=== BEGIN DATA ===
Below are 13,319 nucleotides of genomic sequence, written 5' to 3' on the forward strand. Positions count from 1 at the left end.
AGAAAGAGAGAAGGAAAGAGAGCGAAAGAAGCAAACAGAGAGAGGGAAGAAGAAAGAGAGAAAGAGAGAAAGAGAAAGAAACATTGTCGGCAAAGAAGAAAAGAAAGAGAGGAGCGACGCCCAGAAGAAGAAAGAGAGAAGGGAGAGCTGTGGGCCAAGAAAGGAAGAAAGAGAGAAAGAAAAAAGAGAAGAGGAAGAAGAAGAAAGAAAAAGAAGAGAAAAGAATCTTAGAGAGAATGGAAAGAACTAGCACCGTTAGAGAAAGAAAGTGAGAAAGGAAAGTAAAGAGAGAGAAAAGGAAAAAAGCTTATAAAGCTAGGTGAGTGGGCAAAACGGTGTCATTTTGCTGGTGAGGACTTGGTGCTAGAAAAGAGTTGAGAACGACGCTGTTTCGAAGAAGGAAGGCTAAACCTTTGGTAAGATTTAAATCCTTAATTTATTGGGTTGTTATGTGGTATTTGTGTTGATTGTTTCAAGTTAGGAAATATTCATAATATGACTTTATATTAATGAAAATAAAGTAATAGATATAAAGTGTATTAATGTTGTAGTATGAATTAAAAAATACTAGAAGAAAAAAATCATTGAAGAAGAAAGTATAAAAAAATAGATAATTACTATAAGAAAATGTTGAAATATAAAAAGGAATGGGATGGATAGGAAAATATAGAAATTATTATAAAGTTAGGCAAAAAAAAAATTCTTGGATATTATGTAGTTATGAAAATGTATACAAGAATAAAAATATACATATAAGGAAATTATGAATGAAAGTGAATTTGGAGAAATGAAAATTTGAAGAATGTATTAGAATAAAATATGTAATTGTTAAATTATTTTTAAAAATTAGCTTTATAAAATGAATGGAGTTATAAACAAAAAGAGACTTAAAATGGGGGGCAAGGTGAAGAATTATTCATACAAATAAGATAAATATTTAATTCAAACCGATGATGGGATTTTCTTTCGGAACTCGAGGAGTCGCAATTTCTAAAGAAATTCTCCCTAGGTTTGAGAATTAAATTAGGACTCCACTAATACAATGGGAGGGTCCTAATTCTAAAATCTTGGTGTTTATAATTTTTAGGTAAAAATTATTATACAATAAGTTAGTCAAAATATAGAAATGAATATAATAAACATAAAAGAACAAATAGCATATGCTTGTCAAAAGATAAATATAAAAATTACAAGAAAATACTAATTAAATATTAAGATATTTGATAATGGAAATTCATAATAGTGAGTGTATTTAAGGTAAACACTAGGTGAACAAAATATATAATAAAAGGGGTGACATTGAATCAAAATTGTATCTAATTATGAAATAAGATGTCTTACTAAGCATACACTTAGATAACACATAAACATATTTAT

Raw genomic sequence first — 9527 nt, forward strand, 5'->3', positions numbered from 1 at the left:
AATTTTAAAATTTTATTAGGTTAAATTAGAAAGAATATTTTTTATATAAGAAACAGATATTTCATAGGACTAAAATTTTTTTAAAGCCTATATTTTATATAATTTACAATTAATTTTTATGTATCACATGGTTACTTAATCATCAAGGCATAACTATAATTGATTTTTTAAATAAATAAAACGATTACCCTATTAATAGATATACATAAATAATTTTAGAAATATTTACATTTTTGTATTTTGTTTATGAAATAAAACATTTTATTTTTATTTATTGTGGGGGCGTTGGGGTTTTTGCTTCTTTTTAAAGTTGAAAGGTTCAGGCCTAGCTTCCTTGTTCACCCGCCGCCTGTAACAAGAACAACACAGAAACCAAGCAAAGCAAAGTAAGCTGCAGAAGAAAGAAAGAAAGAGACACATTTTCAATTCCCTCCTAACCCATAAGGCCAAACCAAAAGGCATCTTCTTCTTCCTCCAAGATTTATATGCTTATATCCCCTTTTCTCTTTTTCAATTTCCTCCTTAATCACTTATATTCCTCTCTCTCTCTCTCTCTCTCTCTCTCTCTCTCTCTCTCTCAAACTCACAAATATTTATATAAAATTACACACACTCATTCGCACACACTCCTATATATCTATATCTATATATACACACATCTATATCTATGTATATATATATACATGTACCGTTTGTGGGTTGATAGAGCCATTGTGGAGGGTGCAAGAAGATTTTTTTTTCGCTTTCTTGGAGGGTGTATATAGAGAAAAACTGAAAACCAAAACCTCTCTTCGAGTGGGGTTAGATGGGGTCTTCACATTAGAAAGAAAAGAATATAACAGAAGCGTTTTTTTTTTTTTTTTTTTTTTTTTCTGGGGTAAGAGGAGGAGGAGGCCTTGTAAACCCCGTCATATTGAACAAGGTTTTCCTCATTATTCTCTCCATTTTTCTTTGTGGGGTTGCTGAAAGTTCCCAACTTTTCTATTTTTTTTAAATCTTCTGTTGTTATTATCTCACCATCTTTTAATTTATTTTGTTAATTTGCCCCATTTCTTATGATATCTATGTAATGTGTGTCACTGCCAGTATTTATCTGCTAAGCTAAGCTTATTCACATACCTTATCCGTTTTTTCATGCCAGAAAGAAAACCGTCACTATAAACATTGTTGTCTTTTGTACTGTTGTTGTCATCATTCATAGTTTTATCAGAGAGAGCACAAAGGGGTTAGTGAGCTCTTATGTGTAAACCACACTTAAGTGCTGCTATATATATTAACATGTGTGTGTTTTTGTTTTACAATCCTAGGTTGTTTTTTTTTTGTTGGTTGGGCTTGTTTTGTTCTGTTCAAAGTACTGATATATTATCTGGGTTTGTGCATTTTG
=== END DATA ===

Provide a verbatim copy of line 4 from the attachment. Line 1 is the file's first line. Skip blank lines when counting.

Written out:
AATTTTAAAATTTTATTAGGTTAAATTAGAAAGAATATTTTTTATATAAGAAACAGATATTTCATAGGACTAAAATTTTTTTAAAGCCTATATTTTATATAATTTACAATTAATTTTTATGTATCACATGGTTACTTAATCATCAAGGCATAACTATAATTGATTTTTTAAATAAATAAAACGATTACCCTATTAATAGATATACATAAATAATTTTAGAAATATTTACATTTTTGTATTTTGTTTATGAAATAAAACATTTTATTTTTATTTATTGTGGGGGCGTTGGGGTTTTTGCTTCTTTTTAAAGTTGAAAGGTTCAGGCCTAGCTTCCTTGTTCACCCGCCGCCTGTAACAAGAACAACACAGAAACCAAGCAAAGCAAAGTAAGCTGCAGAAGAAAGAAAGAAAGAGACACATTTTCAATTCCCTCCTAACCCATAAGGCCAAACCAAAAGGCATCTTCTTCTTCCTCCAAGATTTATATGCTTATATCCCCTTTTCTCTTTTTCAATTTCCTCCTTAATCACTTATATTCCTCTCTCTCTCTCTCTCTCTCTCTCTCTCTCTCTCTCTCTCAAACTCACAAATATTTATATAAAATTACACACACTCATTCGCACACACTCCTATATATCTATATCTATATATACACACATCTATATCTATGTATATATATATACATGTACCGTTTGTGGGTTGATAGAGCCATTGTGGAGGGTGCAAGAAGATTTTTTTTTCGCTTTCTTGGAGGGTGTATATAGAGAAAAACTGAAAACCAAAACCTCTCTTCGAGTGGGGTTAGATGGGGTCTTCACATTAGAAAGAAAAGAATATAACAGAAGCGTTTTTTTTTTTTTTTTTTTTTTTTTCTGGGGTAAGAGGAGGAGGAGGCCTTGTAAACCCCGTCATATTGAACAAGGTTTTCCTCATTATTCTCTCCATTTTTCTTTGTGGGGTTGCTGAAAGTTCCCAACTTTTCTATTTTTTTTAAATCTTCTGTTGTTATTATCTCACCATCTTTTAATTTATTTTGTTAATTTGCCCCATTTCTTATGATATCTATGTAATGTGTGTCACTGCCAGTATTTATCTGCTAAGCTAAGCTTATTCACATACCTTATCCGTTTTTTCATGCCAGAAAGAAAACCGTCACTATAAACATTGTTGTCTTTTGTACTGTTGTTGTCATCATTCATAGTTTTATCAGAGAGAGCACAAAGGGGTTAGTGAGCTCTTATGTGTAAACCACACTTAAGTGCTGCTATATATATTAACATGTGTGTGTTTTTGTTTTACAATCCTAGGTTGTTTTTTTTTTGTTGGTTGGGCTTGTTTTGTTCTGTTCAAAGTACTGATATATTATCTGGGTTTGTGCATTTTG